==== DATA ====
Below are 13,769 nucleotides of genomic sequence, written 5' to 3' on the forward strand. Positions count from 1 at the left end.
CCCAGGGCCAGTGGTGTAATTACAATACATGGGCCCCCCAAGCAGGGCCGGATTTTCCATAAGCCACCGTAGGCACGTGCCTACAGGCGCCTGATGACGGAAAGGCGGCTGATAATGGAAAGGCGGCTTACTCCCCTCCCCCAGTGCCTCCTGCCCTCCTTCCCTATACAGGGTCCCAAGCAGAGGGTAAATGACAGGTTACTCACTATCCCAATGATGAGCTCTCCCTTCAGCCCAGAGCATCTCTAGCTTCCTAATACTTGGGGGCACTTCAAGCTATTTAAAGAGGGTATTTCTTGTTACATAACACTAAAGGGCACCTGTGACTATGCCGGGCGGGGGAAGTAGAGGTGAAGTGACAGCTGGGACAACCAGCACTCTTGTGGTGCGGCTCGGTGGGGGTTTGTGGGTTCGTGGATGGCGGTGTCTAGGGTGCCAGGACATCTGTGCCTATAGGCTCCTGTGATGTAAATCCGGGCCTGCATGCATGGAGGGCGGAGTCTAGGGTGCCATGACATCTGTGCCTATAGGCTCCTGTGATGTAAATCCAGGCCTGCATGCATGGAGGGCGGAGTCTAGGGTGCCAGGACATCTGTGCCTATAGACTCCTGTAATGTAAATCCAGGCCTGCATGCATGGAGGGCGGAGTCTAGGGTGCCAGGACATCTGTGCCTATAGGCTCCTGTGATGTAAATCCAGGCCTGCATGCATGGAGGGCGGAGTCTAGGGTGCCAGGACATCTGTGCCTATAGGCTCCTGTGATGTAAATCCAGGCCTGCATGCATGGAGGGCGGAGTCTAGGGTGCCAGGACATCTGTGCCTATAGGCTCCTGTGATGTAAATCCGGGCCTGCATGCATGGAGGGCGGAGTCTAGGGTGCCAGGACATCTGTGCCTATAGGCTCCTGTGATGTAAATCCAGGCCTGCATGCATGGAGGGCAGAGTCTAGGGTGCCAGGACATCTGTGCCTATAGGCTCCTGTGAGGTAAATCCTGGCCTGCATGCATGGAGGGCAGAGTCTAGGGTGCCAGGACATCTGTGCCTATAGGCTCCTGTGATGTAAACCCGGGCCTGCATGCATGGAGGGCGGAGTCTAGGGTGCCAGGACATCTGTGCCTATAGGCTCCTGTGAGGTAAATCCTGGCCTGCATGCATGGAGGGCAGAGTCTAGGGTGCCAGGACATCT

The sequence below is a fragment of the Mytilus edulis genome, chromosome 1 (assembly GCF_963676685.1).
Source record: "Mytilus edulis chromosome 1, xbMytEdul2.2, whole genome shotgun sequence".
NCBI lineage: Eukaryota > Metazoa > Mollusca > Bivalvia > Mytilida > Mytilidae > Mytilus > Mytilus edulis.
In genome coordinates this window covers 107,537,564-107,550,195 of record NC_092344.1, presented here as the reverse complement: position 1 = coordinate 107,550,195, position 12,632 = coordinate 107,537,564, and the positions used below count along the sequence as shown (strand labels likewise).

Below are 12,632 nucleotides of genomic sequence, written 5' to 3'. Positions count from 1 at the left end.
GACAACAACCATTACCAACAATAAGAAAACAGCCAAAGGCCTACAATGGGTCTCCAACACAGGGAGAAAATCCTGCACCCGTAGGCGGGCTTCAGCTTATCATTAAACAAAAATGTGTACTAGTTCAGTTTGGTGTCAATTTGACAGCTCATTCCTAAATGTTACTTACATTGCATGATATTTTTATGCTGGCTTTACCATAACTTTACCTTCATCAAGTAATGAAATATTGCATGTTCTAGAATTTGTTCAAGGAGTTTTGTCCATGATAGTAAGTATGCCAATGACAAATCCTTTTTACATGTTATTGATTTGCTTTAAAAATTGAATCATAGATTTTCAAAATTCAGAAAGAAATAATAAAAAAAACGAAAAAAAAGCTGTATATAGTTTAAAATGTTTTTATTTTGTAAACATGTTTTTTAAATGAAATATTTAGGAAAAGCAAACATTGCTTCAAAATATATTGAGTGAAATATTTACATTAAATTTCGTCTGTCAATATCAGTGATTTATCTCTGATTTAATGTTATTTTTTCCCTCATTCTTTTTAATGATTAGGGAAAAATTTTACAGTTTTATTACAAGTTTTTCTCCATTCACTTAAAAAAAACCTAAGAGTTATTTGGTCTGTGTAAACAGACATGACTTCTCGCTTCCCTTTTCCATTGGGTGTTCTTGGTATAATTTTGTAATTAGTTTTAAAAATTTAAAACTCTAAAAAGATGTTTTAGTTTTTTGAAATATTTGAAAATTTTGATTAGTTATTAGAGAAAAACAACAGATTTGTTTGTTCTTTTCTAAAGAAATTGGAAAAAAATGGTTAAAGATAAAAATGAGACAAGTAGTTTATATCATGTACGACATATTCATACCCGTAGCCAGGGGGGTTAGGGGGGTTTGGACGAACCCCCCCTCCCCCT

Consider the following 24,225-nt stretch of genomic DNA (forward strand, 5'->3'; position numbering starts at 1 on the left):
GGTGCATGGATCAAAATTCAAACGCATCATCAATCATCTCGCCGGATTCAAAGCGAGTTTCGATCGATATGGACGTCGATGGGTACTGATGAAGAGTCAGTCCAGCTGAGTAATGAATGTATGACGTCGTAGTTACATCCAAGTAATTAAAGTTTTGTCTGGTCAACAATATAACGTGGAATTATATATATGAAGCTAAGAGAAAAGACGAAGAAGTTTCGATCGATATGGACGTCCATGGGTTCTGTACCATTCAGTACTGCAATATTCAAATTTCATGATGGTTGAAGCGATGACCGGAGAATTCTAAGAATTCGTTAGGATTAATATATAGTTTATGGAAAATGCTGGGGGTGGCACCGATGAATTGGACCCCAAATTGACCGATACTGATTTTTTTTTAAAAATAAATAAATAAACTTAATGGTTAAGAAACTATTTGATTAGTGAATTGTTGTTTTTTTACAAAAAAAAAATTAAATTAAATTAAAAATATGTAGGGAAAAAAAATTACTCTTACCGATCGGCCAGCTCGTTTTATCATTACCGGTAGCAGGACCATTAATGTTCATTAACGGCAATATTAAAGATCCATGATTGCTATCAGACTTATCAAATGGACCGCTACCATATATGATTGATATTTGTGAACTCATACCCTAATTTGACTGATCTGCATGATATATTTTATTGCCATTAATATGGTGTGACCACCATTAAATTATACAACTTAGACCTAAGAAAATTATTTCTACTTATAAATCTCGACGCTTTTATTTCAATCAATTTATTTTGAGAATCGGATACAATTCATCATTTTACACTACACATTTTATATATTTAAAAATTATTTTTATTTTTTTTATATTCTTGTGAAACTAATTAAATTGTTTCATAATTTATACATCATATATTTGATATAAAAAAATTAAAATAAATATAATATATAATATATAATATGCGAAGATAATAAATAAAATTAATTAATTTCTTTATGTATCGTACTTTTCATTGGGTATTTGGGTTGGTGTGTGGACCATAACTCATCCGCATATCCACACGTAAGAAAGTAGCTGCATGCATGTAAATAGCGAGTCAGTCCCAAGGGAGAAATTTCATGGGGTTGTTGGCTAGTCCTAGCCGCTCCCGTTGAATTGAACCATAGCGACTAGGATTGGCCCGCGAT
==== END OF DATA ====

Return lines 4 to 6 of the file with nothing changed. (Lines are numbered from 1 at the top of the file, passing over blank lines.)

Source record: "Mytilus edulis chromosome 1, xbMytEdul2.2, whole genome shotgun sequence".
NCBI lineage: Eukaryota > Metazoa > Mollusca > Bivalvia > Mytilida > Mytilidae > Mytilus > Mytilus edulis.
In genome coordinates this window covers 107,537,564-107,550,195 of record NC_092344.1, presented here as the reverse complement: position 1 = coordinate 107,550,195, position 12,632 = coordinate 107,537,564, and the positions used below count along the sequence as shown (strand labels likewise).